Sadly I have no photos and you can tell that drawing is not my forte either so you will have to use your imaginations I'm afraid!

The front door opened into a room probably about 12 x 12 feet furnished with a polished table and 4 chairs each with a padded horsehair seat covered with a dark brown leatherette, a small bureau above which hung a large sepia photograph of my mother’s oldest brother. He was depicted wearing his dog collar as he had not long before been ordained as a Methodist minister. There was also a piano and a small worn chaise lounge beside the fireplace, a gramophone with some 78s above which hung an oil painting in a gilded frame and alongside a bookcase containing assorted old books of which I remember best The Water Babies which had some lovely illustrations and whose pages were slightly mottled with brown marks due no doubt to the damp. This room was seldom used however except in the summer months when the front door would stand open all day. Most of the living happened in the back room a slightly smaller room accessed from the front room. There was a boarded wooden staircase – no carpet - up to the 2 bedrooms above and a scrubbed table and chairs, a cupboard with a perforated wire panel in the door in which were kept the fresh foods, and a wooden armchair set to one side of the range. There were built in cupboards in the recesses alongside the fireplace and in the upper ones were kept the china and in the lower ones everything else! The floors were flagstones and the only softening effect was a couple of squares of coconut matting since the damp used to come up between the stones in wet weather and carpet would soon be ruined. The curtains were made of thin cotton and hung on an elasticated wire - talk about the sublime to the ridiculous after Reydon Hall!

I remember the smell of that house a mixture of coal fires, of cooking and of damp. I also remember vividly the pretty little china plates each a sort of square shape and with what looked to me like a strawberry painted in the design! I can also remember grandfather’s saucepans – of which he had perhaps 2 there being no room on the range for more than that anyway, which were black and pot bellied in shape – now I wonder why they should stay in my memory?!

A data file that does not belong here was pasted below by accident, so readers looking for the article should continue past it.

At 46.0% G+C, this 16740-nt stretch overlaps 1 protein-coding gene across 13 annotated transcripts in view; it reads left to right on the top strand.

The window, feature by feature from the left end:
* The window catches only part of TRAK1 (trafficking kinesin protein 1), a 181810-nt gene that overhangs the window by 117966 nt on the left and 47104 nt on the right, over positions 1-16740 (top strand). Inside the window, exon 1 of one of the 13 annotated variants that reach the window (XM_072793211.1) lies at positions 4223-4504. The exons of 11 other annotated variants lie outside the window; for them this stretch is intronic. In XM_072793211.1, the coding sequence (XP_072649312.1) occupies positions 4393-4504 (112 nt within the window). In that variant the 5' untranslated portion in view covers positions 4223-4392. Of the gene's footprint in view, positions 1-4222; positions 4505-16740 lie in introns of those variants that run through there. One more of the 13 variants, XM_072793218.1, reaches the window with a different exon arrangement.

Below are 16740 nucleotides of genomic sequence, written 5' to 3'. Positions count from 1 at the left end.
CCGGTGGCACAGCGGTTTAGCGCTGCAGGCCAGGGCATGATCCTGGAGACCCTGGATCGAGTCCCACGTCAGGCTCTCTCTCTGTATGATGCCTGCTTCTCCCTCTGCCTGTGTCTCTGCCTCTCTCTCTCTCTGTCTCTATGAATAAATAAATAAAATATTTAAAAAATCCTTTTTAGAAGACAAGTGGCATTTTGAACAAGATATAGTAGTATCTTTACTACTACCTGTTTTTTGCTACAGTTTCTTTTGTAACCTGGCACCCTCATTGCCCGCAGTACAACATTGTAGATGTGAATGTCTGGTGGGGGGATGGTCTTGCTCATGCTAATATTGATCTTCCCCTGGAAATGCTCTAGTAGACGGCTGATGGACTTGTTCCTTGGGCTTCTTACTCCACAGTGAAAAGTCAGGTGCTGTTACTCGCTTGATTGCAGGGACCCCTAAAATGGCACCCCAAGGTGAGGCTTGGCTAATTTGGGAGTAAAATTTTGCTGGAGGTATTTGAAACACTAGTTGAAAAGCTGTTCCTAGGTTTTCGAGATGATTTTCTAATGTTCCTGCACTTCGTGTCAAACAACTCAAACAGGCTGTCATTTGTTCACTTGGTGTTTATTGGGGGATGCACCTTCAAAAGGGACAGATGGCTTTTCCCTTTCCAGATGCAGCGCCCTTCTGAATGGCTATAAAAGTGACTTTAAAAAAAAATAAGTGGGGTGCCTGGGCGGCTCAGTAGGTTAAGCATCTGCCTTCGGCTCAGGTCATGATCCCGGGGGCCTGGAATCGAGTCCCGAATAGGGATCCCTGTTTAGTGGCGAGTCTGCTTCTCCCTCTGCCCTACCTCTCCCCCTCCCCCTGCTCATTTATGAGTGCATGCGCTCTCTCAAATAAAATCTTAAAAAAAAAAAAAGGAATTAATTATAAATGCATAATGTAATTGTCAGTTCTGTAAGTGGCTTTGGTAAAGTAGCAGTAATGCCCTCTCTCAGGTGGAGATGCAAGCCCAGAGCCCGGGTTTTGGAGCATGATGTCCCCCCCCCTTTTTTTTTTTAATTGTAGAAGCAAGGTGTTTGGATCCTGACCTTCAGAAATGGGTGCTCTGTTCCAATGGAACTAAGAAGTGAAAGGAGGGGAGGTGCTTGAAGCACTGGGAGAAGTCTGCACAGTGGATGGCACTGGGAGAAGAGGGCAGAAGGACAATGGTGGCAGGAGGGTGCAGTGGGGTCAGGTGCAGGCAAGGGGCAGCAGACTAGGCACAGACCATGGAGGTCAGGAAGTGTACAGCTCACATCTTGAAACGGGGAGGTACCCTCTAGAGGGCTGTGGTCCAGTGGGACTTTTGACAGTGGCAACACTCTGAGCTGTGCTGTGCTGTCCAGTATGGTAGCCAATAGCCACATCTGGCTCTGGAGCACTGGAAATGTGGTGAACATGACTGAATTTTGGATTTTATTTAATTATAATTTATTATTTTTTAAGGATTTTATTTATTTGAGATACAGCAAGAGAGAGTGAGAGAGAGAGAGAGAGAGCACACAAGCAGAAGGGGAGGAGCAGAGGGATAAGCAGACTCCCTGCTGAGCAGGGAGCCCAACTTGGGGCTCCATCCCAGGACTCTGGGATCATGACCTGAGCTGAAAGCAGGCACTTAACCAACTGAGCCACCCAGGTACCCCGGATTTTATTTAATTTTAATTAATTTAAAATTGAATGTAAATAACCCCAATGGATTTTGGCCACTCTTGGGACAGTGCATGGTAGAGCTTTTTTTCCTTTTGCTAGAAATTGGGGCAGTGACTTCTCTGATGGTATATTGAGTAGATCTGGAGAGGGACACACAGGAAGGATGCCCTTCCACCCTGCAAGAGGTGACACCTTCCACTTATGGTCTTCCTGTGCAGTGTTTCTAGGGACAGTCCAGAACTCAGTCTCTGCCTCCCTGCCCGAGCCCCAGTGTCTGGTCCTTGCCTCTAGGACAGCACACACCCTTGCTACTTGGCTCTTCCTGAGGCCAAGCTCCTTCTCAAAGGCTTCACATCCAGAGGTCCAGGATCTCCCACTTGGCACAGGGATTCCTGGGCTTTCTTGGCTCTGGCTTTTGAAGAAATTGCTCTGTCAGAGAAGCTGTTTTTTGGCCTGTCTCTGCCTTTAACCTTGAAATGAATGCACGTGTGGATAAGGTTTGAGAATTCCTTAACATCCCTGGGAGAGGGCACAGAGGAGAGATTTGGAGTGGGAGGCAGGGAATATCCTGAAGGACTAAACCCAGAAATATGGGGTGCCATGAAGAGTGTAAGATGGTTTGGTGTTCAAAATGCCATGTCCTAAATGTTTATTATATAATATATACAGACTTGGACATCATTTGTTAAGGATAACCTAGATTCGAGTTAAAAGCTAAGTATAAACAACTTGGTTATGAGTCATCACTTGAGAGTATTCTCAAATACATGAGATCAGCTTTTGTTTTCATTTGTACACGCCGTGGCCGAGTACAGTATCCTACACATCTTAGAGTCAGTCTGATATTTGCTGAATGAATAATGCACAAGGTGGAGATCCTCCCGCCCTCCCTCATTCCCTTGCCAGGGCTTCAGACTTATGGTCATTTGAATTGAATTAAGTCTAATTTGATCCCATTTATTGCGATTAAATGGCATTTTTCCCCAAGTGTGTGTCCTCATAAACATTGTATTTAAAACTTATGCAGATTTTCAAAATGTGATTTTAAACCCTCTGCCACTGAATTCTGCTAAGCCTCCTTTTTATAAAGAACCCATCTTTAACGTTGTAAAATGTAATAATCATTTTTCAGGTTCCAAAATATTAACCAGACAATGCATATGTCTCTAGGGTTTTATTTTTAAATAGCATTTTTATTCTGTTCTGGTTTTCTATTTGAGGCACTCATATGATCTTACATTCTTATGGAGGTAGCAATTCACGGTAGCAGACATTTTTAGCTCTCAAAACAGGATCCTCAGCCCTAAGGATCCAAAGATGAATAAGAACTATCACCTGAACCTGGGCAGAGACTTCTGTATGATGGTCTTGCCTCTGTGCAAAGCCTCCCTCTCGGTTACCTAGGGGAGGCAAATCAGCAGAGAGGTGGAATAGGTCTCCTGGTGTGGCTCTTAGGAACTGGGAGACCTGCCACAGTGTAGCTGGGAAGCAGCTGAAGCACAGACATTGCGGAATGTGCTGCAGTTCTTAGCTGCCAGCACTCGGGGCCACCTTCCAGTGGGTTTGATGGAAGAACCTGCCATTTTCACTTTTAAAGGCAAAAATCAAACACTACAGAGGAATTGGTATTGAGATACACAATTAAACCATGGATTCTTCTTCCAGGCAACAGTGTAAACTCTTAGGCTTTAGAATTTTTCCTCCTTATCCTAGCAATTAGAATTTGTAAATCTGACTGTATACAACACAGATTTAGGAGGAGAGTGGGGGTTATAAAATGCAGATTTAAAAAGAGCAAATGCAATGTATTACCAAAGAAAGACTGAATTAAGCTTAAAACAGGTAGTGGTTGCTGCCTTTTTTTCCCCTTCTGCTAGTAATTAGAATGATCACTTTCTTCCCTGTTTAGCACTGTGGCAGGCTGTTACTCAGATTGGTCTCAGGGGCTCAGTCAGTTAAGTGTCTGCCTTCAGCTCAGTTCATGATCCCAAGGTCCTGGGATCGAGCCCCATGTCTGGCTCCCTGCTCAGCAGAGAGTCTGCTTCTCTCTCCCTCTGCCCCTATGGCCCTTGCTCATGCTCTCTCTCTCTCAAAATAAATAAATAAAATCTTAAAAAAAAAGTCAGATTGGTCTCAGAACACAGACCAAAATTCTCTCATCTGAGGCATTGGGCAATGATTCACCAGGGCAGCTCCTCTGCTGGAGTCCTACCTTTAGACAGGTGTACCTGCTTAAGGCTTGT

At the bottom of the stairs stood an upturned box on which sat a small galvanised bath containing a couple of inches of cold water for washing hands and on the end of the table alongside a dish with a bar of carbolic soap on it (the towel was a roller one on the back of the door)and for drinking and cooking a clean galvanised iron bucket of fresh cold water covered with a teacloth. When I think of the amount of water we use nowadays for rinsing, washing, cooking and cleaning, most of it swishing away down the plughole, I am reminded of those days when every drop of water used had to be fetched in a bucket from the wash house next door and carried into the house through the front door to the kitchen and then of course all waste water had to be carried outside either to the toilet or flung on the garden. In winter it must have been a nightmare although as a child I don’t remember it being a problem but then I didn’t have to do it!!

A paraffin lamp stood on the mantelpiece ready for darkness to fall when it would be lifted down and placed on the table. The amount of light this gave was minimal and later when I started at the grammar school and had home work to do we did in fact have the electricity installed although only downstairs and only for lights and even then my grandfather would never switch the light on if he was at home by himself for any reason! These paraffin lamps seemed to require a lot of attention what with trimming the wicks, cleaning the glass globe and ensuring they were filled with paraffin each day ready for the evenings. They used to make sooty marks on the ceiling and if there was the slightest draught the light would flicker – not at all the romantic soft lighting we sometimes think of lamplight creating!